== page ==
A Wal-Mart store in Los Angeles. (Robyn Beck / AFP/Getty Images )
Retail giant Wal-Mart Stores Inc. is facing an organized wave of protests pushing for changes in leadership at the company's annual shareholders meeting Friday.
Wal-Mart workers and community activists are marching in a Washington, D.C., parade to the retailer's local headquarters Thursday, and also planning to confront executives such as Rob Walton throughout the week.
The goal: to oust board members and push for more corporate transparency in the wake of allegations of widespread bribery in the company's Mexican subsidiary.
The protests are organized by Making Change at Wal-Mart, a campaign anchored by the United Food and Commercial Workers union pushing for better working conditions at the world's largest retailer.
Other groups are also throwing in their vote for change at the shareholders meeting this week.
The $228-billion California Public Employees' Retirement System last week said it was withholding its support for the election of nine Wal-Mart directors pending "a thorough and independent investigation into the bribery allegations" involving the company's largest foreign subsidiary, Wal-Mart de Mexico.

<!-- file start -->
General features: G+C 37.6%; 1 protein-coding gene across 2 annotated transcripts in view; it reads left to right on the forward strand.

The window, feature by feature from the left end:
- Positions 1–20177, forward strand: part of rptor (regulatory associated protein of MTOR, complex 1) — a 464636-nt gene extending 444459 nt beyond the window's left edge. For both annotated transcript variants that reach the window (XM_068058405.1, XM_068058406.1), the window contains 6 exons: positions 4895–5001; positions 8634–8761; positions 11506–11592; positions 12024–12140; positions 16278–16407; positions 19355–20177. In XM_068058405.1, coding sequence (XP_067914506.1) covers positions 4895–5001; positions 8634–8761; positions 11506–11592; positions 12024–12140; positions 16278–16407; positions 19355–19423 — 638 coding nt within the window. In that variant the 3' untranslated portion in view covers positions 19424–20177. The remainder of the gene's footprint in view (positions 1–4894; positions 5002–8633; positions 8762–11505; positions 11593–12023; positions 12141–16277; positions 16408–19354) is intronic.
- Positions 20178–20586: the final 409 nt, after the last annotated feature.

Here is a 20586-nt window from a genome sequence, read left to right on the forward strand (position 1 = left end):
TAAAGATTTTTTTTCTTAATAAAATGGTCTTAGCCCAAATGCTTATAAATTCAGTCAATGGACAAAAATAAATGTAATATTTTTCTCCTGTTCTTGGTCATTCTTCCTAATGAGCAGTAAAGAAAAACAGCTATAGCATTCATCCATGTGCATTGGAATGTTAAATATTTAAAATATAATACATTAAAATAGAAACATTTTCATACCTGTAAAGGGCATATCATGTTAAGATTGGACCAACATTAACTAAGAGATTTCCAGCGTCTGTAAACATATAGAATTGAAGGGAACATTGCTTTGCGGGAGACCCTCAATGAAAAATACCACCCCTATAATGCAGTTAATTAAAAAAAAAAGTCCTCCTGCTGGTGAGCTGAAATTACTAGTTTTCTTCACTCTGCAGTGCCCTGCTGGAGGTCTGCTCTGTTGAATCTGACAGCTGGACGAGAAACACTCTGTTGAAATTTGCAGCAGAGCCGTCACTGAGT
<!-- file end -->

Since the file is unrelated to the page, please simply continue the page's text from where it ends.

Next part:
The smaller California State Teachers' Retirement System said it would vote against the election of all 16 Wal-Mart directors for similar reasons.
Five New York City pension funds said this month that they would not support some of the Wal-Mart directors.
Allegations that Wal-Mart executives in Mexico paid millions in bribes to government officials there to smooth the way for new stores were first reported in April by the New York Times. Federal law prohibits U.S. corporations from paying bribes in foreign countries. In response, Wal-Mart said it is investigating the matter and wants to have an effective anti-corruption program in every country where it operates.
The results of the directors elections will be announced at Wal-Mart's annual meeting in Fayetteville, Ark., at the University of Arkansas.
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